The equations for dissolution reactions that are discussed on this page are also shown in Example 12 of your workbook.
When a nonelectrolyte dissolves into solution the change is a relatively simple one. The chemical changes from its original state (the solid or liquid or gas phase) and goes into solution becoming aqueous. No other changes take place. The molecules are separated from one another, surrounded by water molecules, and that's all that happens.
In the case of a strong electrolyte, something else happens. We know that for a solution to conduct electricity, there must be ions in that solution. So if a material (solid, liquid, or gas) goes into solution and allows the solution to conduct electricity, then it must have been ionized or split into ions in the process. So the general format for an equation for the dissolution of a strong electrolyte is that the material, AB (solid, liquid, or gas) will change to the aqueous A+ ion, plus the aqueous B- ion.
In other words, the material not only goes into solution and is surrounded by water molecules, it also is ionized, that is, it splits up into ions. Any time an ionic compound dissolves in water, this is the process that takes place. There are also some molecular materials that will ionize in water. The second equation is shown to make sure that you realize that sometimes an ionic compound will split into more than two ions. It might split into three or four or more.
When a weak electrolyte dissolves in water, a more complicated situation occurs. Here the molecule AB (solid, liquid, or gas) goes into solution and that same molecule is surrounded by water molecules. But something else takes place. Some, not all, but some of those molecules dissociate (split up) into ions.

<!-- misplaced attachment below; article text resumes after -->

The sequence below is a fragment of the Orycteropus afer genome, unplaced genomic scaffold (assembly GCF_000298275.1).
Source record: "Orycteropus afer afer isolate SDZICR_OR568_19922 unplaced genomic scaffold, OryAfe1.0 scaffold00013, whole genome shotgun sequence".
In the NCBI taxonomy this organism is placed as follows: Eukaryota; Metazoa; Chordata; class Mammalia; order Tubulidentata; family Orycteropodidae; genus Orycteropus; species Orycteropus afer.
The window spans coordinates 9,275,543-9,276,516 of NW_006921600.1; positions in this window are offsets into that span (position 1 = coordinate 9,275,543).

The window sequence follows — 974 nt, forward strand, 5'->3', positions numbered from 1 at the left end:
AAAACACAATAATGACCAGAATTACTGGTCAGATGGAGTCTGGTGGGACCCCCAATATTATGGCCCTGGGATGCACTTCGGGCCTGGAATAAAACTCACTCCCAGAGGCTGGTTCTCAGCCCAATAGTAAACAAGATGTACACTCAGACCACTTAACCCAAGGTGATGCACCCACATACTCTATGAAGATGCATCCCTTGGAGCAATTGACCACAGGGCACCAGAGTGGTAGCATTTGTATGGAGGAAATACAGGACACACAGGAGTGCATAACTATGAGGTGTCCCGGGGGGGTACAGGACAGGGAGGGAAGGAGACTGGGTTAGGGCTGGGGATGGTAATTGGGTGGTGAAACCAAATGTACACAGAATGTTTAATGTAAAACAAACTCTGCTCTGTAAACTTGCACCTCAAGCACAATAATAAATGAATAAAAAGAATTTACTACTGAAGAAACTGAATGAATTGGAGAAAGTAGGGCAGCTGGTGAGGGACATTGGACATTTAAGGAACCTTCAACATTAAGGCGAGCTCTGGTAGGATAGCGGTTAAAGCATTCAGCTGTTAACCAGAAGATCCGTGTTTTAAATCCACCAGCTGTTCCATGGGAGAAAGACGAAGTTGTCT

The double arrow indicates that this is an equilibrium reaction, similar in some ways to the saturated solution that we worked with before. The AB molecules split up to form A+ ions and B- ions. Those ions in turn reassociate to form the AB molecules. An equilibrium is set up where the molecules are dissociating just as fast as the ions are recombining to form molecules. At any given time only a portion of the molecules will be dissociated. There will not be as many ions as possible, therefore this solution will not conduct electricity as well as a strong electrolyte which does dissociate completely into ions.
Next, let's consider the molecular changes that take place when a chemical dissolves in water.
E-mail instructor: Eden Francis
Clackamas Community College